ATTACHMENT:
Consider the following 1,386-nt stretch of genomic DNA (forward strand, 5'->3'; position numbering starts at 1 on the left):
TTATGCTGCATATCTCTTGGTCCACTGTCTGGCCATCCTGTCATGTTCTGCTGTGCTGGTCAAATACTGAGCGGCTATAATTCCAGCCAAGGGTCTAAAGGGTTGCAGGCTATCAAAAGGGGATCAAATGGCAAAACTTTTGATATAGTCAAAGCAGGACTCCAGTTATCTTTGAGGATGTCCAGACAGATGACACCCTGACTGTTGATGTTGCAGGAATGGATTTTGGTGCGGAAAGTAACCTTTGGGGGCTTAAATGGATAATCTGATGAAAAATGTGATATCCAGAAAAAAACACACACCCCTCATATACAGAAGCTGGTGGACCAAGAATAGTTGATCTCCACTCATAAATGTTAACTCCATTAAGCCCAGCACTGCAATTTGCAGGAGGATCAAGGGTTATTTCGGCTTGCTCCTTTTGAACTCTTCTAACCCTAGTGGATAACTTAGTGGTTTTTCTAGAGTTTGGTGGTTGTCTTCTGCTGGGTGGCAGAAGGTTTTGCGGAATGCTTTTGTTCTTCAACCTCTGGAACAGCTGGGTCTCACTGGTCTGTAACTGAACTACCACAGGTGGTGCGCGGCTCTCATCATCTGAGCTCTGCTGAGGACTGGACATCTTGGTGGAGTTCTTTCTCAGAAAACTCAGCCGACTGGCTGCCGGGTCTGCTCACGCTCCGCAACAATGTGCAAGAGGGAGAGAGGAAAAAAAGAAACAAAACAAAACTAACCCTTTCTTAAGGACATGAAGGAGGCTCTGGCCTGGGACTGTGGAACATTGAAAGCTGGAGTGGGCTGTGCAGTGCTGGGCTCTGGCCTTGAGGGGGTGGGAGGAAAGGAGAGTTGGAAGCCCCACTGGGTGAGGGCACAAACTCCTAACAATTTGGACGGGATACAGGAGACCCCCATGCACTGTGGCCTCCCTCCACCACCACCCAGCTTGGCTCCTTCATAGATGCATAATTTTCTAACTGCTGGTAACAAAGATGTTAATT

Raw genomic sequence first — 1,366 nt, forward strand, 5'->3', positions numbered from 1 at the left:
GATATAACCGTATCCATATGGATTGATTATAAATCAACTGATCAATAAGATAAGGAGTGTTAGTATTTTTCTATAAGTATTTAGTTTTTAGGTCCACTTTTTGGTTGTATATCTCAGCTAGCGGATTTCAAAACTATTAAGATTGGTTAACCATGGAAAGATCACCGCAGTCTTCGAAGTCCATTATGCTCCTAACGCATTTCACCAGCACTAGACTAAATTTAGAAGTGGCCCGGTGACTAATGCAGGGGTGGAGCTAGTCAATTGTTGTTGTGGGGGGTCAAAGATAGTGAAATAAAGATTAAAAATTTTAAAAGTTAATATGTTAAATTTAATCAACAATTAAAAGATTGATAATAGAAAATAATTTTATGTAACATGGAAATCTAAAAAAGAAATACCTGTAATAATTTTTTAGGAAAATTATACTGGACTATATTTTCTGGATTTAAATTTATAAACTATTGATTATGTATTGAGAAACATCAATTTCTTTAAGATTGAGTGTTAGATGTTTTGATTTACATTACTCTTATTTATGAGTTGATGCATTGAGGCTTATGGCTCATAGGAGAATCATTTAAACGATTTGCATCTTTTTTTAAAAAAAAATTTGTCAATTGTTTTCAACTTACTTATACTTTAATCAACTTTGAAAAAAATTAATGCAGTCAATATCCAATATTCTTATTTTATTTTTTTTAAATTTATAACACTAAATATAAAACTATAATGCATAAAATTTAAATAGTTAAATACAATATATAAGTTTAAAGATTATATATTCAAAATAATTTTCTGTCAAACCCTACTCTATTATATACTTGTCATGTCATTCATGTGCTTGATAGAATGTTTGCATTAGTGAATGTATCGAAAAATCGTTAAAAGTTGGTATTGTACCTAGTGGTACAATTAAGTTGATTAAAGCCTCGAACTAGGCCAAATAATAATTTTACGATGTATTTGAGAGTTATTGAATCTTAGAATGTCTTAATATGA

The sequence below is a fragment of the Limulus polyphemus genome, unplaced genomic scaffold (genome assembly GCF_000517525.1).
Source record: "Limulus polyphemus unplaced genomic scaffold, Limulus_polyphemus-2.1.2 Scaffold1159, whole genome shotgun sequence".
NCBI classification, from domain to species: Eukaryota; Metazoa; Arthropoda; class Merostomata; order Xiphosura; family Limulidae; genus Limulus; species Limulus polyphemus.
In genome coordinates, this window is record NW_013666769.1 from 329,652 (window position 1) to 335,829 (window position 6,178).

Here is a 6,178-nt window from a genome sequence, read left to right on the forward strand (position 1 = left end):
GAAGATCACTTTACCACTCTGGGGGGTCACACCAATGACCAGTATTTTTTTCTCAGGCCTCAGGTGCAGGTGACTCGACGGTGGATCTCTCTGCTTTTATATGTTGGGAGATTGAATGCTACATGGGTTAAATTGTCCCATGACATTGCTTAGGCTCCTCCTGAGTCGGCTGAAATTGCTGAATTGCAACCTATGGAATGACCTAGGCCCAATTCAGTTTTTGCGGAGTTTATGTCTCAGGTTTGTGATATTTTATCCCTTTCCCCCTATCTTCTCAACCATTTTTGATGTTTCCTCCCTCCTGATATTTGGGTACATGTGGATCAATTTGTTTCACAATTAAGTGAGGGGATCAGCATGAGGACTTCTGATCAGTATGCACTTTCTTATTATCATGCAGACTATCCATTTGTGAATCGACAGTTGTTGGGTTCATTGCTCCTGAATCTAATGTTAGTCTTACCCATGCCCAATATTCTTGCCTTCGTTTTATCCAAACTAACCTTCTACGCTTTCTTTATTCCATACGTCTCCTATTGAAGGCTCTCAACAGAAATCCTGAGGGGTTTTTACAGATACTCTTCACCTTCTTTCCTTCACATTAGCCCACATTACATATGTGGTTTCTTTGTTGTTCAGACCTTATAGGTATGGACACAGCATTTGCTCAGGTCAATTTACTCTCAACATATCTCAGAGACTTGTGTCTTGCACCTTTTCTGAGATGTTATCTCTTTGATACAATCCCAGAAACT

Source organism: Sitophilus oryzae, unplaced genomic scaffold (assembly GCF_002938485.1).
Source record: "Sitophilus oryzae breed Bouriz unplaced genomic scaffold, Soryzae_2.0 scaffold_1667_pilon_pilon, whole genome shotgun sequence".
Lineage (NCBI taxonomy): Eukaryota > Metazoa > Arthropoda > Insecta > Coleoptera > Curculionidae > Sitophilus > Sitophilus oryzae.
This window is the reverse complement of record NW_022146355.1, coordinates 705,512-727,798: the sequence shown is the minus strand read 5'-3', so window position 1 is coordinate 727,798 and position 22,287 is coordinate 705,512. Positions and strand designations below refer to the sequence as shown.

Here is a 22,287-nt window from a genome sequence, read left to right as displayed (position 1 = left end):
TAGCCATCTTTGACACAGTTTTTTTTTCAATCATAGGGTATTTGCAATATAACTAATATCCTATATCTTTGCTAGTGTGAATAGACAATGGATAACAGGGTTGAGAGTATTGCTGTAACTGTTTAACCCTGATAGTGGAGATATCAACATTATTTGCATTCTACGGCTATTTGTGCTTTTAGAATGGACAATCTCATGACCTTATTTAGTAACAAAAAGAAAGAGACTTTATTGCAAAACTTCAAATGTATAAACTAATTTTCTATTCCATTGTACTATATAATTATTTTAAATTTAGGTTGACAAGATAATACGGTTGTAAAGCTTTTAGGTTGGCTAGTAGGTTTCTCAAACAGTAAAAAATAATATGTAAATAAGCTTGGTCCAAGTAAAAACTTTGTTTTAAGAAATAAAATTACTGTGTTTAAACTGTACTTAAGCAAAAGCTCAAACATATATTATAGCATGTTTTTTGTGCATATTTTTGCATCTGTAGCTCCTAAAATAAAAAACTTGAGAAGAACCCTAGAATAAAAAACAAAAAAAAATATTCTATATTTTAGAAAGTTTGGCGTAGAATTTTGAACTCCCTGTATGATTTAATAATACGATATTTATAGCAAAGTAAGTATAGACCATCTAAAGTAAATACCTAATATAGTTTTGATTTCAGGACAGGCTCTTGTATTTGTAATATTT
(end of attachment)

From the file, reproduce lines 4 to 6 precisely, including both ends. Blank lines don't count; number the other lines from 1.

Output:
GATATAACCGTATCCATATGGATTGATTATAAATCAACTGATCAATAAGATAAGGAGTGTTAGTATTTTTCTATAAGTATTTAGTTTTTAGGTCCACTTTTTGGTTGTATATCTCAGCTAGCGGATTTCAAAACTATTAAGATTGGTTAACCATGGAAAGATCACCGCAGTCTTCGAAGTCCATTATGCTCCTAACGCATTTCACCAGCACTAGACTAAATTTAGAAGTGGCCCGGTGACTAATGCAGGGGTGGAGCTAGTCAATTGTTGTTGTGGGGGGTCAAAGATAGTGAAATAAAGATTAAAAATTTTAAAAGTTAATATGTTAAATTTAATCAACAATTAAAAGATTGATAATAGAAAATAATTTTATGTAACATGGAAATCTAAAAAAGAAATACCTGTAATAATTTTTTAGGAAAATTATACTGGACTATATTTTCTGGATTTAAATTTATAAACTATTGATTATGTATTGAGAAACATCAATTTCTTTAAGATTGAGTGTTAGATGTTTTGATTTACATTACTCTTATTTATGAGTTGATGCATTGAGGCTTATGGCTCATAGGAGAATCATTTAAACGATTTGCATCTTTTTTTAAAAAAAAATTTGTCAATTGTTTTCAACTTACTTATACTTTAATCAACTTTGAAAAAAATTAATGCAGTCAATATCCAATATTCTTATTTTATTTTTTTTAAATTTATAACACTAAATATAAAACTATAATGCATAAAATTTAAATAGTTAAATACAATATATAAGTTTAAAGATTATATATTCAAAATAATTTTCTGTCAAACCCTACTCTATTATATACTTGTCATGTCATTCATGTGCTTGATAGAATGTTTGCATTAGTGAATGTATCGAAAAATCGTTAAAAGTTGGTATTGTACCTAGTGGTACAATTAAGTTGATTAAAGCCTCGAACTAGGCCAAATAATAATTTTACGATGTATTTGAGAGTTATTGAATCTTAGAATGTCTTAATATGA

The sequence below is a fragment of the Limulus polyphemus genome, unplaced genomic scaffold (genome assembly GCF_000517525.1).
Source record: "Limulus polyphemus unplaced genomic scaffold, Limulus_polyphemus-2.1.2 Scaffold1159, whole genome shotgun sequence".